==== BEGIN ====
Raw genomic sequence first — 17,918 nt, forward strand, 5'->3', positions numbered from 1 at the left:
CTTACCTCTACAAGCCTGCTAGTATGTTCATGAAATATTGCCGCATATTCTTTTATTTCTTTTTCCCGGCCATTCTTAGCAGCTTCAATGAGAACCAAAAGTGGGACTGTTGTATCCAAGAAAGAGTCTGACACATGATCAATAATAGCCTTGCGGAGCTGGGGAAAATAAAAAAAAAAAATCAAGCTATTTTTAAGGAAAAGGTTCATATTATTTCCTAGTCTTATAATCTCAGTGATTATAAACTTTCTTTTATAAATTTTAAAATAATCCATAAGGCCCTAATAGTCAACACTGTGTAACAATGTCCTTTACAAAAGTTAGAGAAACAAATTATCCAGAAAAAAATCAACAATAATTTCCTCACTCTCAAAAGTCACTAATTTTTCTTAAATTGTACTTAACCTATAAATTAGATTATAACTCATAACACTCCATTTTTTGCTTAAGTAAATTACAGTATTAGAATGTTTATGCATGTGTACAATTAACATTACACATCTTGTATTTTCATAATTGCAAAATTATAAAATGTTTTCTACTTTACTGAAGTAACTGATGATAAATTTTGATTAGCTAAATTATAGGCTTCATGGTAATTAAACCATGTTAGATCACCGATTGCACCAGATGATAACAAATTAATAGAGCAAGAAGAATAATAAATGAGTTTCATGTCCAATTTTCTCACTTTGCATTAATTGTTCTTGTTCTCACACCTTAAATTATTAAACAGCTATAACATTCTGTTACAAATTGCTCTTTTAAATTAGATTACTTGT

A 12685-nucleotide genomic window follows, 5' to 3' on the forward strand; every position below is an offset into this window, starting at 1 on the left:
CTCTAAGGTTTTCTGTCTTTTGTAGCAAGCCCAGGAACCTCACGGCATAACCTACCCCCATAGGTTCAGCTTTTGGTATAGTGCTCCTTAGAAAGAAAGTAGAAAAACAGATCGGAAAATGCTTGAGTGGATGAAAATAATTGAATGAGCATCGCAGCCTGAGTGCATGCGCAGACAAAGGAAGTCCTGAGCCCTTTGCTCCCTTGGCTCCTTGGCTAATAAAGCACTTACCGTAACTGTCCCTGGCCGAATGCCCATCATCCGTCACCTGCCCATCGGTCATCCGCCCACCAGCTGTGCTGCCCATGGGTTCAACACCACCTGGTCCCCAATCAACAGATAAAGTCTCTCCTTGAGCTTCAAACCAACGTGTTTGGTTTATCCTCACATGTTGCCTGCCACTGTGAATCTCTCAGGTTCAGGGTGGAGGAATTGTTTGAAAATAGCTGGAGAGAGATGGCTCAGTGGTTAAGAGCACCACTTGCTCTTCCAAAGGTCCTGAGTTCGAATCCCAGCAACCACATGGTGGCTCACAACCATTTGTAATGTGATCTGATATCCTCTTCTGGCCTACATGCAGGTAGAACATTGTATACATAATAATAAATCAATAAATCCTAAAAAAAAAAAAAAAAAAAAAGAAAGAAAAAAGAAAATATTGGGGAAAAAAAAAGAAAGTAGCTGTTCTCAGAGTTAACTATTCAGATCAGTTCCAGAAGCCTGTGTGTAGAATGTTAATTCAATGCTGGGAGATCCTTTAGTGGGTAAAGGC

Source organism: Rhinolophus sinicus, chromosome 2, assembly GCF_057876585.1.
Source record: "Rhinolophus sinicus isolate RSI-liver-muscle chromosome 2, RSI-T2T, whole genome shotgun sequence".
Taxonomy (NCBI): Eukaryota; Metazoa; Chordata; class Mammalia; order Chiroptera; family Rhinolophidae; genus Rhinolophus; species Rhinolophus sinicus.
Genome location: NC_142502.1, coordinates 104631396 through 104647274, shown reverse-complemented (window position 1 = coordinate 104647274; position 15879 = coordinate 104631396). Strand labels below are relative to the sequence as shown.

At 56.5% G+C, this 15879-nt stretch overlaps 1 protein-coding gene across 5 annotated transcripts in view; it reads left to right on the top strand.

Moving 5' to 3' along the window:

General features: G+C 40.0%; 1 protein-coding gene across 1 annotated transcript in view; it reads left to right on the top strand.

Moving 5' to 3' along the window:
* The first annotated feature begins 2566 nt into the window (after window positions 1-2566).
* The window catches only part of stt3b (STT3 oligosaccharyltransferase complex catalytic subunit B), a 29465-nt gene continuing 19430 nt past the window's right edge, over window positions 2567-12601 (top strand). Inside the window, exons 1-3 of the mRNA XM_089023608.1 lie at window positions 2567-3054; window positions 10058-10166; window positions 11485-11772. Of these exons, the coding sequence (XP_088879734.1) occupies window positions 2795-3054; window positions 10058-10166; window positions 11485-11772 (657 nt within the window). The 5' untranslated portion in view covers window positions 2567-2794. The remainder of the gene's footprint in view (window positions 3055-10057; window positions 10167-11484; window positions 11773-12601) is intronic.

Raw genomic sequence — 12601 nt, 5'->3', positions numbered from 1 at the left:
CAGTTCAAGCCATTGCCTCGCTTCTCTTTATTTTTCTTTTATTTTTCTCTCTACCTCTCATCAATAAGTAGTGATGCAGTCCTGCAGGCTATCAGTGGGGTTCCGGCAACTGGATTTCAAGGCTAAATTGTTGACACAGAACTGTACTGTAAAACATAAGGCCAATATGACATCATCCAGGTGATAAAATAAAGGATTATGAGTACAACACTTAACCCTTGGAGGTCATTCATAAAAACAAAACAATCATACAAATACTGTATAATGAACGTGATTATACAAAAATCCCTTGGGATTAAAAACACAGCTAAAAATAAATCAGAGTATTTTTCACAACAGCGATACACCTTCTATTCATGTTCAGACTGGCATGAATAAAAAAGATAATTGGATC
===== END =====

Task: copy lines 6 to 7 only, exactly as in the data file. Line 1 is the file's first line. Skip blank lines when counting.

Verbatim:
Source record: "Rhinolophus sinicus isolate RSI-liver-muscle chromosome 2, RSI-T2T, whole genome shotgun sequence".
Taxonomy (NCBI): Eukaryota; Metazoa; Chordata; class Mammalia; order Chiroptera; family Rhinolophidae; genus Rhinolophus; species Rhinolophus sinicus.